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Hit & miss: what Delhi's commuters think of the odd-even policy

Vishakh Unnikrishnan | Updated on: 14 February 2017, 3:19 IST

Delhi is about to witness one of the strongest measures ever to curb pollution in the city. Starting 1 January 2016, the odd-even policy, which aims to halve the number of cars on the streets for a 15-day trial period, will be implemented.

The central government has called it a "headline-grabbing" move. But what do the people of Delhi feel about Chief Minister Arvind Kejriwal's plan?

Also read - #OddEven goes live: Delhi, 1 January 2016, at a glance

Catch spoke with commuters from different sections of the society - men and women, young and old, car owners and public transport users. Here's what they had to say.

KK Aggarwal, 57, cardiologist & Padma Shri awardee

Commutes within Delhi by personal car

The odd-even formula should apply only for days when the pollution levels are dangerously high. You can't have a 15-day experiment and expect things to change. If pollution level is alarming, the government has the wherewithal to declare it so as it does in the case of a flood or an earthquake, and then put strict measures in place.

Also, the government should publish convincing data to show that vehicular emission is a major cause of pollution.

Bagmisikha Puhan, 24, lawyer, TMT Law Practice

Commutes within Delhi by personal car

The people will have to rely extensively on cabs and autos for point-to-point travel. The autos will start charging exorbitant fares and people will have no option but to pay. I do not see how this will reduce pollution as most of the commuters would opt for private cabs, which would produce the same amount of emissions as their own cars.

I don't think pollution is very high but the ban will ease traffic jams, which is good, says cabbie

Shiv Kumar Singh, 35, Ola cab driver

Works within Delhi and NCR

I am not convinced that pollution is at alarming levels, but the move would definitely ease traffic congestion which I believe is much-needed considering the amount of time you have to spend in traffic jams. Frankly, I'm also hoping to get more customers because of the ban.

Sukant Kumar Das, 32, autorickshaw driver

Works within Delhi

I believe it's a good move. I'm not saying this because I am looking to ask for higher fares. Autos can maybe ferry multiple passengers between important location points. I mean, there is going to a substantial increase in the number of passengers. Ride sharing will benefit both the customers and the driver.

Plus, I believe it will reduce pollution, which makes the move a positive one on the whole.

Rahul Jaiswal, 27, software developer, Sapient Consulting

Commutes between Delhi and Gurgaon by personal car/cab

"Even if the pollution levels drop by 1%, it would be worthwhile considering the current pollution levels in the city. It is an alarming situation and such stringent measures have to be adopted.

As for inconvenience to the commuters, companies and enterprises can adopt different approaches to deal with it - half-days, work from home. On the whole, I believe it is a positive move.

It's a good move. I'm not saying this because I want to raise fares, says auto driver Sukant Das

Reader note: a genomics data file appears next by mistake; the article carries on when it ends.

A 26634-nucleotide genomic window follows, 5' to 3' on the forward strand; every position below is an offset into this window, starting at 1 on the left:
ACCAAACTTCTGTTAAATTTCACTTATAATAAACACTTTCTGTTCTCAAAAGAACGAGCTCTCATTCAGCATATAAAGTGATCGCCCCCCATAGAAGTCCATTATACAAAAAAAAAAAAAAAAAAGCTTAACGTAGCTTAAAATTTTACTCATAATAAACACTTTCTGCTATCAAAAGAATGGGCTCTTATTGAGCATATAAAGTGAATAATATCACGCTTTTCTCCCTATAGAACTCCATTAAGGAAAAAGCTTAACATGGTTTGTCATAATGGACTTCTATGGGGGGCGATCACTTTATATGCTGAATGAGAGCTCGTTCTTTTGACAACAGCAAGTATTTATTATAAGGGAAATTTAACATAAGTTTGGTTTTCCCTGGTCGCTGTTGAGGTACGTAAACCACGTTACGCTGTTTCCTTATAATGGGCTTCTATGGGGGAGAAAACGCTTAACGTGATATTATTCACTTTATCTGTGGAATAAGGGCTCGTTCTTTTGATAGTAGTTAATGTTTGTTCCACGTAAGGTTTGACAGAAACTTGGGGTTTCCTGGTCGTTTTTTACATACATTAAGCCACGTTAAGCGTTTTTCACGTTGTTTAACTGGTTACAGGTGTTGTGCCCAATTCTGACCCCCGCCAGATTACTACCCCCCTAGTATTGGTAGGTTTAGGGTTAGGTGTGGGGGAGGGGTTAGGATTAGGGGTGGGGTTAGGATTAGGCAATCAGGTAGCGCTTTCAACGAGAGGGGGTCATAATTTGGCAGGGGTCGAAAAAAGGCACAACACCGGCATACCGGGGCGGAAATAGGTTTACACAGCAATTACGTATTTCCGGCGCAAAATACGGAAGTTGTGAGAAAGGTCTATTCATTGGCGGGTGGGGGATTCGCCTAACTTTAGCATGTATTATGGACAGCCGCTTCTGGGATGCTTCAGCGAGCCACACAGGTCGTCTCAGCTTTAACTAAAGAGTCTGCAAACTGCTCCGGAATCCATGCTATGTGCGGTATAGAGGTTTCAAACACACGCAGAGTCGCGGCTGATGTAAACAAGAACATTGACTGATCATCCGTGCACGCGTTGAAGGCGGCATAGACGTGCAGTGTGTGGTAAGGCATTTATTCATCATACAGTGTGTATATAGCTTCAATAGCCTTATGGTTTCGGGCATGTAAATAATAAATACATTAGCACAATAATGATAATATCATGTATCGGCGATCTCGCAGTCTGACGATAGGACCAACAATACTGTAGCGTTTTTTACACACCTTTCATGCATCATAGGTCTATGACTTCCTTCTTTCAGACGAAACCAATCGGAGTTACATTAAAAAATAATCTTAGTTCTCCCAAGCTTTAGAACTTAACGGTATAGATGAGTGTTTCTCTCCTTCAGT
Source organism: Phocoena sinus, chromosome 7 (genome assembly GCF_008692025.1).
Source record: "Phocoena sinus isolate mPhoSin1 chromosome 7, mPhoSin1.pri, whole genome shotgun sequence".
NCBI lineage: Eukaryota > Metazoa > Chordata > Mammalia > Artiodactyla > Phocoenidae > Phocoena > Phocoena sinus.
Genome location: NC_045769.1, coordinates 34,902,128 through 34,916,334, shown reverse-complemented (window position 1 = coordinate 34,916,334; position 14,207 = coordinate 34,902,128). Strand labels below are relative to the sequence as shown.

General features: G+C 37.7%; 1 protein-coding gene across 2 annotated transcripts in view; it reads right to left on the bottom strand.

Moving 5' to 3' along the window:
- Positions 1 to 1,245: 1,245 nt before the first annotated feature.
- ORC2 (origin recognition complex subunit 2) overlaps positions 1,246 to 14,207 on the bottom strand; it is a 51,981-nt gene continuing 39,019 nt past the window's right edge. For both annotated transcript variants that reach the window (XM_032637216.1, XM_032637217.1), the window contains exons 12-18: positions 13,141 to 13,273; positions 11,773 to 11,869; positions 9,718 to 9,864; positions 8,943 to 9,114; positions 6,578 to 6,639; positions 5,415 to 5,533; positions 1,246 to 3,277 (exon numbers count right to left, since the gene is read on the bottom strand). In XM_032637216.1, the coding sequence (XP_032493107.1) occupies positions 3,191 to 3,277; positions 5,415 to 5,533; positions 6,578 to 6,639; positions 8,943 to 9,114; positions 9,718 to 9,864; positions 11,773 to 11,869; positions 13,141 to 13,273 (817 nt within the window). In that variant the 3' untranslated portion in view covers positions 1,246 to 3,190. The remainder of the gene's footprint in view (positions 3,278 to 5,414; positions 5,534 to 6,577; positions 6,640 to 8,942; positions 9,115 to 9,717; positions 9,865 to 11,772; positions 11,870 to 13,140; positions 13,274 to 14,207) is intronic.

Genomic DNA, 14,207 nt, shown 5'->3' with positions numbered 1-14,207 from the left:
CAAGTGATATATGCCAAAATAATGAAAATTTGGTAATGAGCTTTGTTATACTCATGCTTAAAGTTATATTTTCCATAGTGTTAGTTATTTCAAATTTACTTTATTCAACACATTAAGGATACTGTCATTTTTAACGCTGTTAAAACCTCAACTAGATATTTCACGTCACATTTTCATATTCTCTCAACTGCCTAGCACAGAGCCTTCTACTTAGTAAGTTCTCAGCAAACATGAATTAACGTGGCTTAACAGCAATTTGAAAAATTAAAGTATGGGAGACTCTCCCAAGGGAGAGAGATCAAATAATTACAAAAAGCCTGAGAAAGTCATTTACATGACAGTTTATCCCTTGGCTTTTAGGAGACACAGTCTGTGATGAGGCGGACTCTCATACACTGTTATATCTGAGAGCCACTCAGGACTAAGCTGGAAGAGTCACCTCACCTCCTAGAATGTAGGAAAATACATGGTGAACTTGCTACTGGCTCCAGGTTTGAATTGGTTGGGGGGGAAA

Avijeet Mohapratra, 23, corporate trainer, Vertex Customer Solutions

Takes the bus between Delhi and Noida

Commuting will become a hassle. Even now buses are usually overcrowded. At times, there is little space to even stand.

Instead of this ban, the government should make it mandatory for vehicles that can be converted to CNG to do so. Plus, making sure every vehicle conforms to the Euro IV emissions standard, like in Europe, would help reduce pollution levels even more substantially.

Ramesh Yadav, 32, janitor at Grofers

Takes the metro between Delhi and Gurgaon

The metro ride has been largely comfortable so far. But if more people start taking the metro, it won't be so comfortable. My commute 25 km each way daily, so it'll take a toll on my health if I'm forced to travel in overcrowded metros for two hours or more everyday.

I understand that pollution levels are alarmingly high, but those who already travel by public transport should not suffer because they don't cause it.

Also read - #OddEven is a great move. We need even more extreme measures: planning guru KT Ravindran

Suresh Pandit, 46, security guard at a South Delhi hospital

Relies on public transport to commute within Delhi

I don't know much about the law but from what I have read in the newspapers, I believe this ban won't make much difference to the pollution levels, especially if it's implemented only for 15 days.

What the government should do instead is limit the number of vehicles each family can own. This ban will just inconvenience people who travel by buses or metro.

And why are they making an exception for VIPs?

More in Catch - BS Bassi unaware of odd-even formula dry run on 30 December

Congress calls Delhi odd-even formula 'stupid', says it will cause chaos

Odd-even formula: Delhi CM Arvind Kejriwal not exempt, but find out who is

First published: 1 January 2016, 6:03 IST
Vishakh Unnikrishnan @sparksofvishdom

A graduate of the Asian College of Journalism, Vishakh tracks stories on public policy, environment and culture. Previously at Mint, he enjoys bringing in a touch of humour to the darkest of times and hardest of stories. One word self-description: Quipster.